CAIRO: Constitutional law professor Mohamed Nour Farahat said Sunday that the presidential elections law contradicts the constitution, particularly the article that grants immunity to the Supreme Presidential Electoral Commission (SPEC).
During an interview with Al Tahrir TV, Farahat added that this article gives the impression that it was drafted to benefit “a certain presidential candidate.”
Farahat posted on his personal Facebook page on Saturday a statement asking why people should care to have a new constitution if it is going to be violated by the interim administration by granting SPEC decisions immunity.
He wrote that the law also set limits for campaign financing at 20 million EGP ($2.87 million), and its terms state that a candidate cannot accept foreign donations and can only accept two percent of his campaign’s financing from local donations. Farahat wondered, in his statement, where a candidate would receive the other 98 percent to finance his campaign, “unless the candidate was already rich.”
Regarding an article preventing suspects being held in custody from running in the elections, Farahat said that this article contradicts the constitution as well because according to the law a person is innocent until proven guilty. He noted that this article was drafted for the former presidents Hosni Mubarak and Mohamed Morsi, and they both should not be feared because “the people will not choose them.”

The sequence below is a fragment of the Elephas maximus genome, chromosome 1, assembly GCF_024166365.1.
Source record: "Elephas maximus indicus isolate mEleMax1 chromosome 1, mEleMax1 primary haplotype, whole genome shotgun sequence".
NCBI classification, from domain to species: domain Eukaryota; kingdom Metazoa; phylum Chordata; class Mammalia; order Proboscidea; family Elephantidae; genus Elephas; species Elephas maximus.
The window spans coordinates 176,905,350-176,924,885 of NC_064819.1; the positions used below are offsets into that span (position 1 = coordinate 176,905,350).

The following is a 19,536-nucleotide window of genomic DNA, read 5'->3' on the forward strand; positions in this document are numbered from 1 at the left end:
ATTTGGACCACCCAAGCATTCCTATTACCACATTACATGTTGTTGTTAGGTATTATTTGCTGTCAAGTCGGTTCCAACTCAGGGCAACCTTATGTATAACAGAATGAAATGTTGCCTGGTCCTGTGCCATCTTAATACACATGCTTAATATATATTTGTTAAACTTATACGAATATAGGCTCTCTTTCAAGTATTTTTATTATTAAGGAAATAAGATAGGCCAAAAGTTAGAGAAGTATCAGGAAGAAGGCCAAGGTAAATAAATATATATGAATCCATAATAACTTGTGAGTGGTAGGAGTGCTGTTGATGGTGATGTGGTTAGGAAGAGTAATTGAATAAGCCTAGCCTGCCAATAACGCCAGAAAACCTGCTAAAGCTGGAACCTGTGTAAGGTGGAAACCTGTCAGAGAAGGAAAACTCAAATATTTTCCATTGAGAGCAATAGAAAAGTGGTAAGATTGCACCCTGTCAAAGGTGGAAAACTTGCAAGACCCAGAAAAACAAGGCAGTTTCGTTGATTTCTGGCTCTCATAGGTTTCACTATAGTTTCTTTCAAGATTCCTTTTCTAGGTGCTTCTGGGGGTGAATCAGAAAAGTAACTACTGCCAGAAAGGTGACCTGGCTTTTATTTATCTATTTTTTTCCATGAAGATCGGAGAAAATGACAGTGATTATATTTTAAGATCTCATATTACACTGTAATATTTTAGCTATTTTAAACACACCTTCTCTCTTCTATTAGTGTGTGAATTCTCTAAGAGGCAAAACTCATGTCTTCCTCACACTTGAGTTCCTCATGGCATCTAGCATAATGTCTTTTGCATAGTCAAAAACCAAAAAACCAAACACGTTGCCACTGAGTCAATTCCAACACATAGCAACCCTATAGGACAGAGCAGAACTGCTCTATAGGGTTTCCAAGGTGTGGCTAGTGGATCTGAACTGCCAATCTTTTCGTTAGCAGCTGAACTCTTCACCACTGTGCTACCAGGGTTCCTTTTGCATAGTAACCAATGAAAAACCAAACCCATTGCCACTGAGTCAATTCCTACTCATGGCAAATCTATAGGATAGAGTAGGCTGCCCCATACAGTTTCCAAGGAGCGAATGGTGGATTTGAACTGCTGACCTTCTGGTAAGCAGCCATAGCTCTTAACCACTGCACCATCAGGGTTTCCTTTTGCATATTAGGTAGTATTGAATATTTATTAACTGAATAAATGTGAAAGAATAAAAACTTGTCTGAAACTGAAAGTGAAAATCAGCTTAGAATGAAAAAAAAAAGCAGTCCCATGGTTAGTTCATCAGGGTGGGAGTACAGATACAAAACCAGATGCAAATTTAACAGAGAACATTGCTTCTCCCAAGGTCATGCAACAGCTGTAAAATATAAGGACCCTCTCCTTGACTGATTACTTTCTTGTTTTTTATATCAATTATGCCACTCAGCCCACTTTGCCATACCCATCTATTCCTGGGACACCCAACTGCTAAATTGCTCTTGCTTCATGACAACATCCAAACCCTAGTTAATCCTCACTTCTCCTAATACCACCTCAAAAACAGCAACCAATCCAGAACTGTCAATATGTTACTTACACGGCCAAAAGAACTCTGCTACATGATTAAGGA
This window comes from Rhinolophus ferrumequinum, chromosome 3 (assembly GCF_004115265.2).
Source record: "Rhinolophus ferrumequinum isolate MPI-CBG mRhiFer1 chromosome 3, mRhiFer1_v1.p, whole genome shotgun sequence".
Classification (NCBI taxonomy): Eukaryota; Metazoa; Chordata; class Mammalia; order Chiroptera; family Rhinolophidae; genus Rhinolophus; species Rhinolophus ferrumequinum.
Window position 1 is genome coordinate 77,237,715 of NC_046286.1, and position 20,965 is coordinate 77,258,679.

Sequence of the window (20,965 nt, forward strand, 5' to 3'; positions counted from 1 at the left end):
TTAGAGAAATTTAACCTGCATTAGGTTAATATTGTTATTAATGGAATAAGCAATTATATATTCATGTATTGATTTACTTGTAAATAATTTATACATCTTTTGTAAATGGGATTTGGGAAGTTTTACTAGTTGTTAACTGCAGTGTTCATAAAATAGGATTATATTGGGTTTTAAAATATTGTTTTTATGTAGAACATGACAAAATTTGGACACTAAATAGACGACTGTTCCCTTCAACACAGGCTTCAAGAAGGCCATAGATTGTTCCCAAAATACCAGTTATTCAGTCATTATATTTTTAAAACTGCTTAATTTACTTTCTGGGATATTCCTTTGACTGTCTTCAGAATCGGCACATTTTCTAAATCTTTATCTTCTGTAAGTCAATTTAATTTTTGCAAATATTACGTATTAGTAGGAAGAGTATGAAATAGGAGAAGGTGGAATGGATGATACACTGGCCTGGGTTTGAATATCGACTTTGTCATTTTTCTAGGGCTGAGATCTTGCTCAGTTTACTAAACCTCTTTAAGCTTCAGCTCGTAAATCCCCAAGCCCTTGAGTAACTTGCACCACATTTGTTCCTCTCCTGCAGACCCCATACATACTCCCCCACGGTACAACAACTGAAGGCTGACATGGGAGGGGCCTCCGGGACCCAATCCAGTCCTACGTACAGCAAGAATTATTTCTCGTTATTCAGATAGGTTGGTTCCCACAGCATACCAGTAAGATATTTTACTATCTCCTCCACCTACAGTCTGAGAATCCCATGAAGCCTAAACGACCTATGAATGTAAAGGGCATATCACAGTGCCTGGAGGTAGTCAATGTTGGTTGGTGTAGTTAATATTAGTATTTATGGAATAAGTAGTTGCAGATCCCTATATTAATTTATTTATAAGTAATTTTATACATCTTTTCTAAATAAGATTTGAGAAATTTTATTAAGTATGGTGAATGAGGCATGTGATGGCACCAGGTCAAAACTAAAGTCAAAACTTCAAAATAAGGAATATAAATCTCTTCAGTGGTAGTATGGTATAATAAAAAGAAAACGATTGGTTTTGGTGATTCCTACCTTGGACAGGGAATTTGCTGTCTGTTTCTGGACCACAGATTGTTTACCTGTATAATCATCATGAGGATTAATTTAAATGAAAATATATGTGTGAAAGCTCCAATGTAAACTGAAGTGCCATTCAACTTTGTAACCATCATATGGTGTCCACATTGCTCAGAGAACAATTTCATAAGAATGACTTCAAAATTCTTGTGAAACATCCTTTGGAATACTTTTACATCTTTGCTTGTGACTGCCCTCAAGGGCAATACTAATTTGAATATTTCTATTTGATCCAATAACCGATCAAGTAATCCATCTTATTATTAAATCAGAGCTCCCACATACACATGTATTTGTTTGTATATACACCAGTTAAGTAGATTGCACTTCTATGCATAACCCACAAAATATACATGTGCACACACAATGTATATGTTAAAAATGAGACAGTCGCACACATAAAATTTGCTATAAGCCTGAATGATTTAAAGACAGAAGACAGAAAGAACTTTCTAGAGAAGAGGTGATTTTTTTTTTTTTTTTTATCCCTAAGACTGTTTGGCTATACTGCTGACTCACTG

During an interview with Al-Arabiya Al-Hadath on Sunday, State Council judicial advisor Amr Gomaa also said the article is a “constitutional violation” because suspects are innocent until proven guilty.
Farahat further noted that granting immunity to the SPEC would lead to instability because that runs contrary to Article 97 of the constitution, “and any judge cannot accept it.”
Gomaa also said that granting immunity to SPEC decisions is “constitutionally invalid and contrary to constitution articles,” because the SPEC is an administrative committee, not judicial, and its decisions can be appealed before the judiciary.
Presidential advisor for constitutional matters Ali Awad has reportedly said that immunity is necessary in order to hold parliamentary elections on time. Awad said the roadmap can be modified because it is not a constitutional declaration, but a political one, and has been amended before when the government decided to hold presidential elections before parliamentary elections.
During an interview with the CBC television channel Sunday, Awad said that controversy around the SPEC’s immunity “was expected” and the presidency is interested in improving the presidential elections law and removing “any constitutional violations.”
Farahat called upon interim President Adly Mansour to abolish the immunity of SPEC decisions, to allow the Supreme Constitutional Court to look into appeals for a short period, and to allow candidates to receive unlimited local donations.
Additional reporting by Abdel Wahab al-Gindy, Ahmed Abdel Rahman, Ahmed Zeyada and Samir Hosni.